History students in a seminar

History and Politics BA

Department of History

Department of Politics and International Relations

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You are viewing this course for 2021-22 entry.

Key details

Course description

POL - Students taking notes win Elmfield lecture theatre (sociology students)

Contemporary politics and political theory, particularly in Britain and Europe, is complemented by the study of social and cultural themes in history.

In the second and third years you can take optional modules in areas that interest you. There's also a project module.

Throughout the three years, you'll write reports and essays, give presentations and work on projects.

Dual and combined honours degrees

Modules

A selection of the modules below will be available each year. There may be some changes before you start your course. For the very latest module information, check with the department directly.

Title: History and Politics BA course structure
UCAS code: VL12
Years: 2021

For history, the first year programme is designed to help you to make the transition from studying History at school or college to studying it at degree level. It introduces you to core academic skills and provides a solid grounding in historical study and research, giving you the foundations you'll need to deepen your understanding of historical events and processes throughout your degree and setting you off on the path to becoming an independent historian.

Our first year history option modules introduce you to our main areas of teaching and research and give you insight into what you can study in the coming years, so that you can better shape your degree to your individual interests.

For politics, your first year is made up of core modules and two optional modules from the table below.

Core history module:

History Workshop

What does it take to be a historian? In this module, students study the process of historical research, learning discipline-specific methods and essential study and writing skills through close engagement with a historical monograph linked to their tutor¿s research interests. Students will develop skills in critical reading, historiography, essay writing, bibliographic techniques, and oral communication. Assessment consists of independent work (completing tasks on the online learning environment and producing a critical analysis of the secondary source), and group work (oral presentation on a related historical topic).

20 credits

History option modules:

Empire: From the Ancient World to the Middle Ages

Covering the period from the 4th century BC to the 15th century AD, this module invites students to explore the ancient and medieval worlds through the lens of `empire'. It provides an introduction to ancient and medieval types of empire, their contacts with and legacies to each other, and the connectedness between East and West in this period. Using a wealth of primary evidence and drawing on corresponding historiographical debates, students explore what it meant to live in ancient and medieval empires, what kind of social, cultural and religious encounters they engendered, and whether there was any space for resistance.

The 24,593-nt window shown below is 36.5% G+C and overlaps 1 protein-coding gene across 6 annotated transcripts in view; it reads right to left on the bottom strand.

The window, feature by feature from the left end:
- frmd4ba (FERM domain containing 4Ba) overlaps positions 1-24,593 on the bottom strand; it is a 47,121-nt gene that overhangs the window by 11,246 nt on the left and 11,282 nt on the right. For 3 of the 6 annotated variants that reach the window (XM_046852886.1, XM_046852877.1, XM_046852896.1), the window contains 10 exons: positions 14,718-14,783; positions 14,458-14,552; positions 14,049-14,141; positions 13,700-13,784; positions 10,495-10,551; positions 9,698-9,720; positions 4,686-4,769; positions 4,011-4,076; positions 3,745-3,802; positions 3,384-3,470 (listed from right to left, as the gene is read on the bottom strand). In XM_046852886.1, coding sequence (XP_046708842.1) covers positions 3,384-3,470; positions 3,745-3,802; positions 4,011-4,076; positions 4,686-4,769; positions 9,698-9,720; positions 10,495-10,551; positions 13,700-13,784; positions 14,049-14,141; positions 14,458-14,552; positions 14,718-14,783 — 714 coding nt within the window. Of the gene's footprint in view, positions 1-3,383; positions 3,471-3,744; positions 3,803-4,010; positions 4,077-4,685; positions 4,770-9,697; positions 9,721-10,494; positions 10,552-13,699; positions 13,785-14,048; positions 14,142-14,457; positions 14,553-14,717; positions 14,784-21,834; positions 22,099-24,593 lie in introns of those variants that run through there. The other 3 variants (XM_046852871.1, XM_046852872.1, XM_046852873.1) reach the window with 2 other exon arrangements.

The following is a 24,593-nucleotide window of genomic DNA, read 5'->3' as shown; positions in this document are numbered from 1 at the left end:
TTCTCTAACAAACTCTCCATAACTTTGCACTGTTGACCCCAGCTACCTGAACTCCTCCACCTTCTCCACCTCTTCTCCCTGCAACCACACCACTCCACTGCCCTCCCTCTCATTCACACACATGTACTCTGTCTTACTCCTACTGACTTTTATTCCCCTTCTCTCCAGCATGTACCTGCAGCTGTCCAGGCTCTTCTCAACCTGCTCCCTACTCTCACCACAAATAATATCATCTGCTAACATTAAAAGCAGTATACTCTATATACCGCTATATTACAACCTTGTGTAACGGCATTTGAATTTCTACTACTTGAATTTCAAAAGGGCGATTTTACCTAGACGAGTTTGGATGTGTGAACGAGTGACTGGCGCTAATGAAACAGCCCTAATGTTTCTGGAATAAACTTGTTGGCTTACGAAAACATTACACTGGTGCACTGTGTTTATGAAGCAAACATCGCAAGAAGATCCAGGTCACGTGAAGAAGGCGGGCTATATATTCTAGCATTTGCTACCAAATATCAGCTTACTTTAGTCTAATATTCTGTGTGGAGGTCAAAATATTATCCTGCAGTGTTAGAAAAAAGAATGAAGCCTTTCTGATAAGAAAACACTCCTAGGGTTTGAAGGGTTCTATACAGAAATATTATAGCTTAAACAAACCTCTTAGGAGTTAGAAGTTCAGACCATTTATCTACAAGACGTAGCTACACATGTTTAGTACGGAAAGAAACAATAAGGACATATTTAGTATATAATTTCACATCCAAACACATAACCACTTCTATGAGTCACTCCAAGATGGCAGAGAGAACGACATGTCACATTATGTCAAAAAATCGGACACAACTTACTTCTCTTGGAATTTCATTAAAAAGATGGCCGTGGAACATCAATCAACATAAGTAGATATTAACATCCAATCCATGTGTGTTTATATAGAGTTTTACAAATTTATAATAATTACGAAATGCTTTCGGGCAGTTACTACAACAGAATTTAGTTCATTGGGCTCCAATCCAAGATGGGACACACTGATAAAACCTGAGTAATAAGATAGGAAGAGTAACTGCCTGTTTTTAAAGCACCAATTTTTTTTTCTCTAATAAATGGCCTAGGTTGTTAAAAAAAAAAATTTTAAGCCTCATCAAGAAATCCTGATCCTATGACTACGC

20 credits
The 'Disenchantment' of Early Modern Europe, c. 1570-1770

The decline of magic, and some sorts of religion, lies at the heart of this course which traces the emergence of human societies that sought to operate according to rules supposed to be scientific. European cultural experience in the critical juncture between the Reformation and the Enlightenment was by no means the simple rejection of one world-view and its replacement with another. Through the rich, surviving evidence of court records and printing-presses we examine people's changing assumptions about how they should be governed and how they fitted into the world around them.

20 credits
The Making of the Twentieth Century

The module aims to explore the forces in Europe which produced two World Wars of unprecedented destruction, leaving the Continent in ruins by 1945. From there, it analyses the ways in which Europe was able to rise from the ashes, with a troubled route to a semblance of emerging unity - and certainly a half-century of initially unexpected peace - following the suicidal 'European Civil War' of 1914 - 1945. The changing balance of power and approach to war in 1914; the 'era of ideology' in the unparalleled brutality of 'totalitarian dictatorships' and the clashes of Fascism, Communism and Democracy; the postwar settlements; and the growth of the European Community are some of the themes explored.

20 credits
Land of Liberty? Rights in the USA, 1776-2016

In 1776, the Declaration of Independence proclaimed that men were created with ‘certain unalienable rights’. Yet the new United States denied those rights to large swathes of its people. Examining themes which resonate powerfully today, this module explores American history as a struggle over how rights have been defined and debated, expanded and contracted, and secured and denied. Linking the history of ideas to the efforts of ordinary people, we will look at debates over liberty and slavery, democracy and disenfranchisement, capital and labour, integration and segregation, gender and sexuality, nationalism and internationalism, and conservatism and liberalism.

20 credits
The Transformation of the United Kingdom, 1800 to the Present